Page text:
During one of our meetings today we explored our aspirations for education in East Lothian.
The challenge was – if there were three things we would like to be excellent at in education in East lothian what would they be?
The answer? learning and teaching; self-evaluation; and leadership. Arguably, if we got these three things operating at an excellent level then everything else would fall into place.
However, it was pointed out to me that such aspirations might actually scare people – “Are you saying that ‘very good’ isn’t good enough?” I don’t think I was but what we’re keen to do is to lift the lid off our aspirations and really extend our current practice. Hopefully it won’t be too scary along the way.
There’s an interesting thing with “good enough”. If we are a real learning organisation – and this is something we sometimes tell the kids – then there is no such thing as ‘good enough’ since there will always be something connected which can be learnt, in which we are not yet experts. We might be good, very good or excellent at something, but we’ll never be at the end point where we can stop learning, hang up our reading glasses and say that “we’re there”.
I wonder if the “good enough” idea is systematic of the attitudes we develop when we learn and teach for examinations where, on the contrary, you can always be “good enough” because an artificial barrier is put up at which point you can, in theory, stop learning.
For aspirations in any walk of life, “good enough” isn’t good enough. If you don’t aim high, you have little chance of getting anywhere near the top. As our children have been growing up, I have often been surprised by the low aspirations of other children and their parents. There have been occasions when I’ve wanted to shout “Why are you leaving school? You could be a brain surgeon if you wanted?” Maybe for many parents who left school themselves as soon as allowed, they can’t imagine their own children doing anything different. I’ve often wondered, as we get nearer to that stage, how the aspirations of their peers will influence our two and which is more powerful – peers or parents.
WIth any job, not just teaching, if you lose the aspiration to be excellent and be the best, you lose the passion and maybe it’s time to go & do something different.
Passion, idealism, striving, continuous learning are essential, I agree – but taking risks IS scarey so a nurturing, accepting climate if/when aims are not realised – yet – is equally important.
We need to continue to enable ourselves and our colleagues (and naturally our students) to temper our desire for the apparently unattainable with a collegiate, supportive approach.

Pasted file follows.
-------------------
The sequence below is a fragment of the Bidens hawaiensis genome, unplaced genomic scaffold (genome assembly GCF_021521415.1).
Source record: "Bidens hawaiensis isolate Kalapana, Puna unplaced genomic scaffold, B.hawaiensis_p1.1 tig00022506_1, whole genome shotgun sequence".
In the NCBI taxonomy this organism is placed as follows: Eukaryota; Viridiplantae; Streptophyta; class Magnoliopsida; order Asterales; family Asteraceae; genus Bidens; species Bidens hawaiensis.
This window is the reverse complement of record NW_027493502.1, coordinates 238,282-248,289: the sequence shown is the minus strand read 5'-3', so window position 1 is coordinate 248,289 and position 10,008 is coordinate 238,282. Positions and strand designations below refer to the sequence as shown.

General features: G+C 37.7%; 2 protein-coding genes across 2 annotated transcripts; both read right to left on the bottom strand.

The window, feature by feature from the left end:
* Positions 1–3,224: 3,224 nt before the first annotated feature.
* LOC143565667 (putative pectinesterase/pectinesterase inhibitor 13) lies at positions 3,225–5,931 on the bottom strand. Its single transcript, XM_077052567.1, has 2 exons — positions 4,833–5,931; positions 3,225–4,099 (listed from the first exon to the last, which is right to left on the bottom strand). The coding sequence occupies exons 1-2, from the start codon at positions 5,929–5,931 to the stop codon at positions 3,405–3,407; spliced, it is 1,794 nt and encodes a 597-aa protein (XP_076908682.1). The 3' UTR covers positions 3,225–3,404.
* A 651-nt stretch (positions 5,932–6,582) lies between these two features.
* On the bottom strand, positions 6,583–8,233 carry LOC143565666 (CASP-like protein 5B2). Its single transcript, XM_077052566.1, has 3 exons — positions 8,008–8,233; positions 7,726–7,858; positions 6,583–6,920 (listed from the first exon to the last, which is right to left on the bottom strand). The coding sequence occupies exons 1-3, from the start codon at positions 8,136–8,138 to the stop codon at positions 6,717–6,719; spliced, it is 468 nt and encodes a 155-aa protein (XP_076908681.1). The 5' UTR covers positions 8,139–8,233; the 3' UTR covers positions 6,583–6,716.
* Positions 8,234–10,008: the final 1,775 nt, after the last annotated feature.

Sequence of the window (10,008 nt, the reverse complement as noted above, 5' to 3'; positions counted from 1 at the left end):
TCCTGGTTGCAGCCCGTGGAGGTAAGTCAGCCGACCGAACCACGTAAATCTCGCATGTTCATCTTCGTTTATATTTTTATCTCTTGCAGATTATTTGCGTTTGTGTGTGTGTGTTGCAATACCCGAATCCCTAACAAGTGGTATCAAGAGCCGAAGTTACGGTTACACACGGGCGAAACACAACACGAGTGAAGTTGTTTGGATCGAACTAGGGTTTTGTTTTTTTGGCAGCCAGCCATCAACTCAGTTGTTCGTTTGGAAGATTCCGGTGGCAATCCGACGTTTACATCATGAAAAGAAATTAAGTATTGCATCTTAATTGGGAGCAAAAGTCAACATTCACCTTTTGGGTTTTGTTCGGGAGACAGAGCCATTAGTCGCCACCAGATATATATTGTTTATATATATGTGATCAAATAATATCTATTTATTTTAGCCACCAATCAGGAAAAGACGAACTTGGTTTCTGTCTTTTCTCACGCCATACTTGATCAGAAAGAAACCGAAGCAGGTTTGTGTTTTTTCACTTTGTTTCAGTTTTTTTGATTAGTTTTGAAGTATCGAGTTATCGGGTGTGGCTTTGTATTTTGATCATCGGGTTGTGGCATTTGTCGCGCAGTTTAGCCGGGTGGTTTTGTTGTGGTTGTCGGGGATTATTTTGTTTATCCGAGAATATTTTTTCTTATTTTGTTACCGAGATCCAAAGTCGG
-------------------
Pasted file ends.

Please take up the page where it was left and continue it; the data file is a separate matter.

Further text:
You’ll find the attitude to making mistakes in Silicon Valley is exactly what we might be seeking here. I can recommend having a listen to Steve O’Hear on his new film at this podcast:
(Link for the show on January 23rd – it might change over time)
There is one danger, I believe, in railing against the ‘good enough’ attitude, and that it is that you might be imposing your own or others’ external standards on those you seek to influence. Not everyone, for instance, would agree that becoming a brain surgeon is necessarily or automatically ‘better’ in some way than becoming something that society might deem to be of a lesser status.
Our personal dreams or ambitions should not lightly be compromised by others’ views of what is good, better and best. Of course, it is part of the task of being an educationist to try to influence young people in particular to strive to make the best they can of their lives. But for too long teachers have sought to impose their own limited, often classist or elitist, views on ‘excellence’ in the choices being made by young people. The individual’s view of what is excellent, or their attitude to ambition and achievement, should always be the authentic starting point for discussion, not an “I know what is best for you’ attitude.
A world full of brain surgeons would be a strange world indeed.
I agree with your words of caution but what I was trying to get at – in my usual clumsy way – was to explore which three elements of our practice would provide the most ‘leverage’ in improving the outcomes for children. We maybe can’t aspire to be excellent at everything but if these provided some focus for our efforts it – perhaps – makes things more manageable and achieveble , as opposed to saying we must be “excellent” at everything.